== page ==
Pharoah Sanders was born in Little Rock Arkansas
on the 13th of October 1940. His parents were both very musical and taught the subject (his father publicly and his mother taught privately)
Sanders is well known for playing the tenor
and soprano saxophone
, and on occasions flute
as well, this however wasnt the case when he first started to play at high school, he went through a vary of instruments starting from piano and going through to drums (he does however dabble on the percussion still). At this time his early favourites were Harold Land
, James Moody
, Sonny Rollins
, Charlie Parker
Time moved on and Sanders moved over to the San Fransico Bay Area where he played in a a Rhythm and Blues and avant-garde jazz, a few years on Sanders finally moved over to New York in 1962, here he was working with people such as Billy Higgins and Don Cherry. Sanders was also working with John Coltrane albeit unofficially
It was at this time that Sanders gained his harsh, shrieking improvisation that contained multiphonics but also he combined them with sweeping runs with very indefinite pitch.
When Coltrane died in 1967, Sanders stayed with Alice Coltrane, then from the years of 1969 to 1970 he played and led a group with Leone Thomas.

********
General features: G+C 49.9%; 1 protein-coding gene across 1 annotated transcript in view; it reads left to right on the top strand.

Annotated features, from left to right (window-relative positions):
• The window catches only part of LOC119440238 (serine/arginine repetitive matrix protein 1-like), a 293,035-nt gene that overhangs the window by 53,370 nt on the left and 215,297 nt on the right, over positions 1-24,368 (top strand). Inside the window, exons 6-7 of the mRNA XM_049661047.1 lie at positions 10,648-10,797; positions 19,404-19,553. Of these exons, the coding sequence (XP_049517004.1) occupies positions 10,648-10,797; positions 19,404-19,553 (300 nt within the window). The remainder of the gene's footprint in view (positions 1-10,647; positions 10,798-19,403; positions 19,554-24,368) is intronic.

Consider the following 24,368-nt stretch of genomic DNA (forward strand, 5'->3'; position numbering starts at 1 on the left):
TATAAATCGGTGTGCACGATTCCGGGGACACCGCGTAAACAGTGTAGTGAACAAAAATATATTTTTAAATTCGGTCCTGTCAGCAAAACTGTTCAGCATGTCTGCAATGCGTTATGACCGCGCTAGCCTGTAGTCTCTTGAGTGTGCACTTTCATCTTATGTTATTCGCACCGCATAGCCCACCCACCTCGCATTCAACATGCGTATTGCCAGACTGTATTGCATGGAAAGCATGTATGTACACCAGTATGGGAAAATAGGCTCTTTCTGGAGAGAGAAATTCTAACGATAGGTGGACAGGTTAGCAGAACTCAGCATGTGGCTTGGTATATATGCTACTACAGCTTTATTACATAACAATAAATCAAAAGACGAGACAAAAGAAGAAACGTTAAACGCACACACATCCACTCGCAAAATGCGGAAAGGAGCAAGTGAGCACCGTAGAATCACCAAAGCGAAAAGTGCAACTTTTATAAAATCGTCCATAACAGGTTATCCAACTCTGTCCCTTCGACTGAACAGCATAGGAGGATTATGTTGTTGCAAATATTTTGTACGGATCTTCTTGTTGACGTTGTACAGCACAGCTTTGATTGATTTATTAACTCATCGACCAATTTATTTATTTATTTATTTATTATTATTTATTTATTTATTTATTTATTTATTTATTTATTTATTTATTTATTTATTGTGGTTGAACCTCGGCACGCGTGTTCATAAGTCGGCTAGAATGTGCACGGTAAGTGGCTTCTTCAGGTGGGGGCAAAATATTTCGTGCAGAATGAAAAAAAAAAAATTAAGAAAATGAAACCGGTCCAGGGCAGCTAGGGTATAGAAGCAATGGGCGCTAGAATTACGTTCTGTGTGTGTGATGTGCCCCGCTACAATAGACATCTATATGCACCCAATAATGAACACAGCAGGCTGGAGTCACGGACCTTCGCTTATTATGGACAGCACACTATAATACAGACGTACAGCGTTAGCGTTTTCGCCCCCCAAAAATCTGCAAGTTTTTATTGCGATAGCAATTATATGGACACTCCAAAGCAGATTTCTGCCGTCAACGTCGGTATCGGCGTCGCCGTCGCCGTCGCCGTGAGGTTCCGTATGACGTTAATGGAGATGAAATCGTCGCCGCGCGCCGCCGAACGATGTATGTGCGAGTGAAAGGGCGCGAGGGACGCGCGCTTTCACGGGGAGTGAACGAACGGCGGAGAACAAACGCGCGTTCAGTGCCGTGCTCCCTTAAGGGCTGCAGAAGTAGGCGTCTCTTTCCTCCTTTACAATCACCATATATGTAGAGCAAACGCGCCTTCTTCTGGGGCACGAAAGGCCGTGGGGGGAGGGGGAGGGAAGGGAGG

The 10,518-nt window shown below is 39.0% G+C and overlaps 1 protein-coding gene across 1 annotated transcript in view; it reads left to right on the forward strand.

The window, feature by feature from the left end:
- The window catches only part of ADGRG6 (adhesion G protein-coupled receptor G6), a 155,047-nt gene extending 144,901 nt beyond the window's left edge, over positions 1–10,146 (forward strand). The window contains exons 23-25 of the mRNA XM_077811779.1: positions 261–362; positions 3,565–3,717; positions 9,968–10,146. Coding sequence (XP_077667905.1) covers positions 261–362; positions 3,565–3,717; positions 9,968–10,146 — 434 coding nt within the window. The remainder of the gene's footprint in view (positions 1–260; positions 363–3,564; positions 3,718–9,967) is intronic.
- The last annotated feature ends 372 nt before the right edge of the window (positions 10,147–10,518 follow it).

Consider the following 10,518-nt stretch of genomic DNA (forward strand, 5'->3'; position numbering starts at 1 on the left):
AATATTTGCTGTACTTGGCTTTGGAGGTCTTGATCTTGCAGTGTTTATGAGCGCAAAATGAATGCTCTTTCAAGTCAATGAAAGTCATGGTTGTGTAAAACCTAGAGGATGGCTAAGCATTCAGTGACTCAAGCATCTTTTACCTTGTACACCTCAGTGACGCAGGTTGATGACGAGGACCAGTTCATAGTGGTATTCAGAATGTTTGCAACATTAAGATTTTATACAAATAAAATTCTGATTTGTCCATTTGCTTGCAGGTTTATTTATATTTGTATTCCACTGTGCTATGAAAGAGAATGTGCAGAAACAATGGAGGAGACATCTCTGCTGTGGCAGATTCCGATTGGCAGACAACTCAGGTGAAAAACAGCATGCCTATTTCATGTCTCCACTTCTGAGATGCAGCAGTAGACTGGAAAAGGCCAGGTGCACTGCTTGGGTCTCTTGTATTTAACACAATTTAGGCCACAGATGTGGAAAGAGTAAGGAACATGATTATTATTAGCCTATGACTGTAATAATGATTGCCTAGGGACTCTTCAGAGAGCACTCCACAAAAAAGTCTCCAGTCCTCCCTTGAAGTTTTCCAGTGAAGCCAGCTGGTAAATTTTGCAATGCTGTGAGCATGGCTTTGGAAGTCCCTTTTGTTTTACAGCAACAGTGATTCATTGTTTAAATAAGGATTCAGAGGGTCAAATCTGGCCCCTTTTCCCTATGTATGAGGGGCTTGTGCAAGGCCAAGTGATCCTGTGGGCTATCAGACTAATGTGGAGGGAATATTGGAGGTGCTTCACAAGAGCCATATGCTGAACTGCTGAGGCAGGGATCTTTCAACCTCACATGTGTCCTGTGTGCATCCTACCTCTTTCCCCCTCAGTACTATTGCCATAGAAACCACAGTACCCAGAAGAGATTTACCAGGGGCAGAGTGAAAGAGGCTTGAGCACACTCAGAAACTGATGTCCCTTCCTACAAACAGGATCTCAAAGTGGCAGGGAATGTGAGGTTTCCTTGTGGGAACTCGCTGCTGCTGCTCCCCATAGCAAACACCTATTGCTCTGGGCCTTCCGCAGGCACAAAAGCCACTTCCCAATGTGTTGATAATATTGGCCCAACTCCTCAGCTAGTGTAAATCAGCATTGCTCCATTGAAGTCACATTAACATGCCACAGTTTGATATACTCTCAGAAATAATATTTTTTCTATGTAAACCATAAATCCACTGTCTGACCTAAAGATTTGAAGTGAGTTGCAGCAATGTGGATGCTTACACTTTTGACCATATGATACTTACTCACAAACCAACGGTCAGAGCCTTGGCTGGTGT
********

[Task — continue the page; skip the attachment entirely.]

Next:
Sanders was very well known for his distinctive sound, including the split reed technique. Although Sanders counted his tenor as his main instrument, he did some recordings while playing on the soprano sax, flutes, and percussion. He was capable of producing some most incredible sounds from his tenor, and according to rumours and jazz legend he is capable of causing a sax to shriek for minutes after taking it out of his mouth.
Mostly although the 70s Sanders was exploring and experimenting the combination of West and South African rhythms into free jazz, at this time to help him with this he was using such techniques with layers of percussion and voices.
- Pharoah Sanders Quintet - 1964
- The Latin Jazz Quintet-oh! Pharoah Speak - mid 60s
- Pharoah Sanders - Tauhid - 1966
- Pharoah Sanders - 1968
- Pharoah Sanders - Karma - 1969
- Pharoah Sanders - Jewels of thought - 1969
- Pharoah Sanders - Summun Bukmun Umyun - 1970
Players who played with Sanders
One of the most striking tunes ive heard from Sanders would be Doktor Pitt, here he displays such talent and a range of playing, from the fantastic overblown harmonics, to the way he will strip down and create a way version of a Coltrane solo that includes wide-open lyricism
and an unforgettable pernertrating tone. Include this with his normal howling, screaming
and honks, and you have got the solo of a brilliant man.